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Pants 2.8 adds Autoflake & Pyupgrade, Docker publishing, Golang, and Google Cloud Functions

· 6 min read
Eric Arellano

Photo by James Orr / Unsplash

Pants 2.8 adds Autoflake & Pyupgrade, Docker publishing, Golang, PEP 517 publishing, and Google Cloud Functions

We're pleased to announce Pants 2.8.0, the latest release of Pants, the scalable and ergonomic build system.

To update, set pants_version = "2.8.0" in your pants.toml. See upgrade tips, including a new update-build-files goal to automate some of the upgrade.

Autoflake and Pyupgrade

Pants now supports Autoflake and Pyupgrade, in addition to already supporting Black, isort, Flake8, Bandit, Docformatter, MyPy, Pylint, Yapf, Shfmt, and Shellcheck!

Autoflake removes unused imports automatically, and Pyupgrade modernizes your Python syntax to use new features like f-strings.

import os
name = "pantsbuild"
print("Hello %s!" % name)

After running ./pants fmt with the tools enabled:

name = "pantsbuild"
print(f"Hello {name}!")

Publishing Docker images

Pants 2.7 added experimental Docker support, which gives you a single command to streamline deploying your Python applications with Docker.

Pants 2.8 expands its Docker support to include publishing images. Now, ./pants publish will first build the Docker image—including copying in any relevant PEX binaries, Python wheels, and files. Pants will then publish the image to the registries you specify.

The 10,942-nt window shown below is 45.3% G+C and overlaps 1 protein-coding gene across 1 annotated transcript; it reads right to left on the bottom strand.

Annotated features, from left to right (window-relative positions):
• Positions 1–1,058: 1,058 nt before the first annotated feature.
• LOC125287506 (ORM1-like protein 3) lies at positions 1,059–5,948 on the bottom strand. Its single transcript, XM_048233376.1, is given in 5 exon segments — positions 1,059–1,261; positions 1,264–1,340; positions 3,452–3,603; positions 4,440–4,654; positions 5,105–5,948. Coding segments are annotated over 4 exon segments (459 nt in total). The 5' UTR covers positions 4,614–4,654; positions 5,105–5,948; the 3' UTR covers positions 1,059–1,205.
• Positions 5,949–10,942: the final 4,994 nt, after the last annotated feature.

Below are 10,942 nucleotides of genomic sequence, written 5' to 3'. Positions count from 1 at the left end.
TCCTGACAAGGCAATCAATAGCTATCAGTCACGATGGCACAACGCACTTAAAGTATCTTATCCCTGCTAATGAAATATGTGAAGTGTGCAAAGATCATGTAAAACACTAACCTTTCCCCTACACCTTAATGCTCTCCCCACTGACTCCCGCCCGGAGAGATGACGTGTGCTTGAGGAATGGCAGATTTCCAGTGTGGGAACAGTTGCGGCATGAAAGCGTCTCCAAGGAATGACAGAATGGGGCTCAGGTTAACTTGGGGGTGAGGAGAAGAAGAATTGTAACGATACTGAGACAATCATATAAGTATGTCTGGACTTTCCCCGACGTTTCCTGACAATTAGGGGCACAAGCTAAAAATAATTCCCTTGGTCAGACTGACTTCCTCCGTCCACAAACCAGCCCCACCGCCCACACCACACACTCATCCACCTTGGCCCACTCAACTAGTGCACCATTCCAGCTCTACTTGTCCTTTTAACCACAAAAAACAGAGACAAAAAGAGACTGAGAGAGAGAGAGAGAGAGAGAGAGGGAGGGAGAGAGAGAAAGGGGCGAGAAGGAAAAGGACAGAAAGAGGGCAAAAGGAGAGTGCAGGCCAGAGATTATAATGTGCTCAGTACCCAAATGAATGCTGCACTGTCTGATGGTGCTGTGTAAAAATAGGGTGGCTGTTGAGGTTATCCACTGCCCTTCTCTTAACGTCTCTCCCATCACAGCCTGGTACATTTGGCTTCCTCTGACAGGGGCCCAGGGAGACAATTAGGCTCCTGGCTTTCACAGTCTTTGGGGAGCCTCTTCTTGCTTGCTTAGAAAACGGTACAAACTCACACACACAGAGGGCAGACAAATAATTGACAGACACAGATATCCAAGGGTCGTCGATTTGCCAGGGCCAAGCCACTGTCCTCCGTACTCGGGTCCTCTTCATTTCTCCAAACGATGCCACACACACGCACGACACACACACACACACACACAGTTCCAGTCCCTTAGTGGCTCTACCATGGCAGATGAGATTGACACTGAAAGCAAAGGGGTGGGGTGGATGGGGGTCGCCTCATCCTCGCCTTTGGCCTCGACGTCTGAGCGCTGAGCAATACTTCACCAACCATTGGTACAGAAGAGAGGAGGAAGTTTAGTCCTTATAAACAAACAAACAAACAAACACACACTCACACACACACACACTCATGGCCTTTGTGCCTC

$ ./pants publish src/docker::
14:41:51.98 [INFO] Built docker image:
The push refers to repository []
7c521f914a2d: Layer already exists
62a747bf1719: Layer already exists
1.2.5: digest: sha256:961beb6126320d277ad4236f9f12694ad4e077a16f73b896b3292023007a002c size: 2428

✓ published.

Pants 2.8 now also can run your Docker images with ./pants run, making sure that the image is first built with all your binaries and files copied into it.

Google Cloud Functions

Pants can now create a .zip file understood by Google Cloud Function, allowing you to develop your functions alongside the rest of your projects.

$ ./pants package project/
Wrote code bundle to dist/
Runtime: python3.8
Handler: main.handler

This functionality uses the same technology that allows Pants to create AWS Lambda functions.

Experimental Golang support

Pants now augments Go's (already excellent!) tooling with these unique benefits:

  1. A consistent interface for all languages and tools in your repository.
  2. Integration with Git + advanced project introspection.
  3. Remote caching and execution.
  4. Unlike legacy build systems, these benefits all come with minimal boilerplate.

Check out our announcement post for more, and an example repository to try it out.

PEP-517 packaging support

As explained in a previous post, Pants can now act as a PEP 517 build frontend.

Pants has long had the ability to generate files for you, to streamline creating and managing distributions. Pants 2.8 extends this with support for PEP 517, the Python standard for specifying how distributions should be built.

Under this standard, you can specify a "build backend" in a pyproject.toml file, and Pants will install and invoke it appropriately. This means that Pants can now run any distribution build, including building native extensions via and building Poetry projects.

File-level metadata with overrides

Since Pants 2.0, Pants has operated at the file level. Unlike legacy build tools, Pants runs tests on individual files, for example, rather than "targets" (usually directories). Likewise, Pants understands metadata like your dependencies at the file level, which gives you fine-grained caching.